Africa, lifestyle
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The Young African and what they wear.

What comes to mind when you think of African fashion?  

I’m sure you’ve seen a lot of it lately, celebrities wearing a lot of African inspired looks a la King Bey herself.

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I even did a double take whilst watching one highly addictive Korean Drama, is she wearing African print?

Look at Mindy Kaling also rocking her cute little African inspired outfit!

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There has been an absolute explosion worldwide, African inspired looks, Africa fashion weeks available and popular in various stylish cities in the world. African music is bumping in everyone’s headphones.Did you see Taraji P Henson Instagram about listening to Wizkids  Caro?

I will now proceed to show you what young Africans on the continent are doing with fashion, how they interpret it, how they wear it.



Zambian fashion bloggers MaFashio


Kenya’s Sharon Mundia of ‘This is Ess’

Egypts Hadia Ghaleb

kenya’s Sharon Mwangi of ‘Style by Shary’

Kenya’s Velma Rossa and Papa Petit of ‘2manysiblings’

Zambia’s Roxy of ‘Miss Roxy Boyd”


Morocco’s Designer Sophia El Arabi of ‘BakChic’

Nigeria’s Sayedero Enytan of ‘The Fashion Engineer’

A major key to some amazing styling of everyday garments in Africa is thrifting and the tailor down at the market who is churning out all sorts of outfits we must have for weddings, kitchen parties.( don’t forget outfits for church!) We have a plethora of clothes stores, but for a nice mix and vintage finds, thrifting is it.

We have a plethora of clothes stores, but for a nice mix and vintage finds, thrifting is it.

The amazing thing about thrifting is that you have so many labels from around the world right at your finger tips. From Gucci to H&M, Old Navy to Zara (Even Chanel honey!). It’s all in there. So you are very likely to find something you’ve only seen in magazines. Maybe worn a few times but still in good condition.Thrifting allows you to ‘shop’ closets from all over the world and wear labels you’ve never dreamed you could afford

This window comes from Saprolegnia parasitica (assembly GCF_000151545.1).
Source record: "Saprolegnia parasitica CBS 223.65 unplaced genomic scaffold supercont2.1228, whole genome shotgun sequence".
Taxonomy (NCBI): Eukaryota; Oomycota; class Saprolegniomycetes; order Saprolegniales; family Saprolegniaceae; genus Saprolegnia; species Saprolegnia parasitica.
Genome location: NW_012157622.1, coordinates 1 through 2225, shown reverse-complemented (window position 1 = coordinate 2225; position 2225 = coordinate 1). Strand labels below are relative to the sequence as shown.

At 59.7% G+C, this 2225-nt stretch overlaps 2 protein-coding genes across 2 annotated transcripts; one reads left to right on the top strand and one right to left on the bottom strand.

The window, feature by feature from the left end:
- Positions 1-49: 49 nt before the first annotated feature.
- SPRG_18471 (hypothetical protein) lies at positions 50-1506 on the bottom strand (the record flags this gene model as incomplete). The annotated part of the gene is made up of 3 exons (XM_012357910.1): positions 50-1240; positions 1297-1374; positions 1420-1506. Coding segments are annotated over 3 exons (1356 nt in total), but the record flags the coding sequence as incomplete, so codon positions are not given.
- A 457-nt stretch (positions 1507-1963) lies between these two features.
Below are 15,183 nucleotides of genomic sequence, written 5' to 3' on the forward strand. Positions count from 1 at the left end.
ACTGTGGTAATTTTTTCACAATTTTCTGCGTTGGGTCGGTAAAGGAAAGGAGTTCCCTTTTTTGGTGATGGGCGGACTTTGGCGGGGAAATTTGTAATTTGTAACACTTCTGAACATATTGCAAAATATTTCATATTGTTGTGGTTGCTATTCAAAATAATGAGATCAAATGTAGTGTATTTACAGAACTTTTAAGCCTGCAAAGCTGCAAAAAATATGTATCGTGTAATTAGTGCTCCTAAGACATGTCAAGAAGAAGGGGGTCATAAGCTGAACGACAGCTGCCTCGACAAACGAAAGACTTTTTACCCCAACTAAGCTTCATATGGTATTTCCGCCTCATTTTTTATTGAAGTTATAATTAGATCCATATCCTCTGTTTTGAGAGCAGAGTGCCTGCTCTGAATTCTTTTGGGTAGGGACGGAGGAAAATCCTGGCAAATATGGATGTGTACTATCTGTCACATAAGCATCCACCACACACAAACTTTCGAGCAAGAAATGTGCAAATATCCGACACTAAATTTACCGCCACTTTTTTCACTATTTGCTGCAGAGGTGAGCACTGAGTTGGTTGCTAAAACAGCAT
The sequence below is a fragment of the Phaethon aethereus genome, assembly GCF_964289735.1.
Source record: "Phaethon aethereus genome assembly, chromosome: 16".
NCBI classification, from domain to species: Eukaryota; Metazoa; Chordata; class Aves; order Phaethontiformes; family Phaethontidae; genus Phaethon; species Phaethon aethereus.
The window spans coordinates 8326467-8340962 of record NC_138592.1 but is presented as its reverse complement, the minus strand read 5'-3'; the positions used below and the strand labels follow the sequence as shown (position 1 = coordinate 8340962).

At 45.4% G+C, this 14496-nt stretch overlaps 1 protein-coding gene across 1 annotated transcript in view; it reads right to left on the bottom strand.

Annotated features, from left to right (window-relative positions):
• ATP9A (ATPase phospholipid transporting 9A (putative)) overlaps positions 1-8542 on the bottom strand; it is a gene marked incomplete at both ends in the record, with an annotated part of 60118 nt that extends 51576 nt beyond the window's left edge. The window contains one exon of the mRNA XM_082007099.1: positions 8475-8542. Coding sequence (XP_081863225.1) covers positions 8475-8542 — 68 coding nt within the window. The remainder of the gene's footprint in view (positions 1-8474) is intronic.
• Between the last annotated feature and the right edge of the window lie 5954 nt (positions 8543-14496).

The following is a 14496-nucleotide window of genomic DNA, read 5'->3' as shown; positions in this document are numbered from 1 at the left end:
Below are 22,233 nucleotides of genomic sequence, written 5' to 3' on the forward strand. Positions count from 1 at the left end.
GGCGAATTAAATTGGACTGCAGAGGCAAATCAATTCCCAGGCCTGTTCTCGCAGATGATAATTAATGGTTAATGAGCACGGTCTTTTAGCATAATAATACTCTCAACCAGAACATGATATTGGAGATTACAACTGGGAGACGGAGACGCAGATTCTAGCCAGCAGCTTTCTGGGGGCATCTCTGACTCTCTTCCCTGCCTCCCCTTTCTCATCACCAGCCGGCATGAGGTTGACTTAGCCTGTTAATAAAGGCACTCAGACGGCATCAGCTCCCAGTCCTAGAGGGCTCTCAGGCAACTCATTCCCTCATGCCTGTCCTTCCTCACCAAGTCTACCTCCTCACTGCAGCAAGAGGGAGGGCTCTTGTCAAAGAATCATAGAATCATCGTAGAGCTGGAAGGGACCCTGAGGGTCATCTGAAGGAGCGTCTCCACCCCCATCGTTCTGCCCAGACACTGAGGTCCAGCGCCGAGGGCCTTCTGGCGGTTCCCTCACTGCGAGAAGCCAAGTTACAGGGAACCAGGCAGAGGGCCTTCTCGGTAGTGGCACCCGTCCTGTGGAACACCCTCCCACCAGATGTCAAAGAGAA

When you thrift oftentimes you are not shopping with size as a guide. You are keeping your eyes peeled for what looks good and sometimes *gasp* its way too big, or way to small. So you thrift some more, or… think about how you can piece together a great look for what you have found.

A few tips for thrifters from Nairobi here :

Thrifting is not all we are all about though. We have access to our own fashion houses, some can afford to travel abroad and buy some very nice clothes  or start our own fashion lines (  see bakchic , Kutowa , Lukhanyo , Chizo the list is endless ).

Don’t let the usual narrative of Africa fool you (poor, dry, flies, wars, dictators.. who has time for fashion with all that happening?). We have some of the most stylish but underrepresented / unrecognised fashion bloggers, designers, representatives in the world. We go far beyond models like Iman or Liya Kibede ( Oluchi I see you!)

Somebody  once asked :


“Why do Africans dress so colourfully?”


It’s simple darling.

It’s what makes our melanin pop, have you seen us in coral? Yellow? Deep emerald greens?

Visit our countries and see how our natural habitat inspires us.

It makes us happy.

Some people fear that having African fashion that does not have any African print in it removes the Africanness from it. This thinking keeps Africa and its fashion steeped in a narrative that says that Africa is not allowed to evolve in a way that fits the continent and its people.

The versatility of our landscapes, our people, our traditions and languages are a testament to how diverse we are and that change is inevitable.

While people sit around and discuss this, African bloggers stay slaying. Unbothered.

South Africa’s Palesa Mahlaba

Kenya’s Diana Machira of ‘Denim and Cateye”


Our uncles are Congolese sapeurs ( Societe des Ambianceurs et des Personnes Elegantes (the Society of Tastemakers and Elegant People).Our pastors choose whether to colour coordinate ..or not. (Praise the Lord! Keep walking in those bleesings and ‘gators pastor!)

Have you seen the geles our mothers wear? The sheer number of lace hanging in the closet because .. events.

The main point is the creativity. How can I throw all these colours and materials together to create a feeling? Is it shock? Is it awe? You choose darling.

African fashion, art and music are steeped in a creativity that is full of emotion, colour, sometimes pain. It’s the way african people express themselves in a world that is yet to understand and maybe may never understand what it means to be African.African designers are wowing with their creative pieces that are vibrant, adventurous and unexpected.

This is what young African fashion is , changing the narrative, showcase the beauty and create partnerships. They are here to show us what they are about, and what being young , African and stylish looks like.

What we need to do is create a cohesiveness around African creativity no matter where in the world it is stationed, not only fashion but Art, Design, Music & Film.

African fashion means clinking our wine glasses darling, throwing our heads back in glorious laughter, our stylish head wraps gleaming in the sun, and styling our clothes in a way that feels right to us, in our glorious Africanness.

We will wear our prints, but it is not what defines fashion for us.

It is us Africans that define what our fashion is.



Want to get started on your creative journey? This guide book will surely help you get on your way!



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